The release of the photographs marks a major milestone, says CMR, which aims to make minimal access surgery available to all the estimated 6 million people a year who could benefit and make it easier for laparoscopic surgeons to learn and perform the technique.  Continue reading Cambridge Medical unveils its new surgical robot

Doctor, I shrunk the robot. Or… Out of their tiny little robotic minds

By Chris Wagner, head of advanced surgical systems at Cambridge Consultants

Surgical robots today are large and unwieldy. This causes a number of challenges in the operating theatre. 

Setting up and managing the robots, for example, takes up valuable operating time. It’s also difficult to swap a robot in and out of a surgical procedure if traditional tools are more appropriate for some elements of an operation. And there are safety issues when clinical staff work in close proximity to a large piece of moving equipment.

So a surgeon has to weigh the benefits of surgical robotics against these limitations for each procedure where a robot is used.

There is an opportunity here – if we can simply make the robot smaller, many of these limitations disappear. It is much easier to move a small robot into an operating theatre, put it into position for an operation and move it out again afterwards. The safety concerns are also much reduced.  Continue reading Doctor, I shrunk the robot. Or… Out of their tiny little robotic minds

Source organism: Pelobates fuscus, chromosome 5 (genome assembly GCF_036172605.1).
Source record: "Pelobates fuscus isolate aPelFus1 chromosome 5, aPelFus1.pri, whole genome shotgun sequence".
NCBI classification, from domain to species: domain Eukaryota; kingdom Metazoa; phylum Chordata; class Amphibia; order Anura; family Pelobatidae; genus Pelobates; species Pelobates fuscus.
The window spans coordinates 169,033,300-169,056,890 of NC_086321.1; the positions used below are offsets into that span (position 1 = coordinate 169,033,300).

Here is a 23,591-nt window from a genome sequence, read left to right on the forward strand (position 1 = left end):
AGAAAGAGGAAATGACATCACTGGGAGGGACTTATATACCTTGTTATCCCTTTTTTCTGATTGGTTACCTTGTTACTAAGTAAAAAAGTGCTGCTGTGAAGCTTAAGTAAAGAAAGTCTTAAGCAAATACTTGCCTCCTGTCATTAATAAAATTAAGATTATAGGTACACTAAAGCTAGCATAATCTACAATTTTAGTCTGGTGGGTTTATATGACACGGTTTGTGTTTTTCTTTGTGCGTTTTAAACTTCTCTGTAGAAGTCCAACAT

Kuka’s new lightweight collaborative robot for medical applications goes into series production

Kuka’s new, lightweight collaborative robot has gone into series production, says the company. 

The Kuka LBR Med – short for medical – is designed to be operated in the “immediate vicinity” of the human operator.

The robot maker sees the new cobot as having applications in the health sector, as “an assistant for tasks rehabilitation or in the operating room”.  Continue reading Kuka’s new lightweight collaborative robot for medical applications goes into series production

Brains trust: The impact of robotics on neurosurgery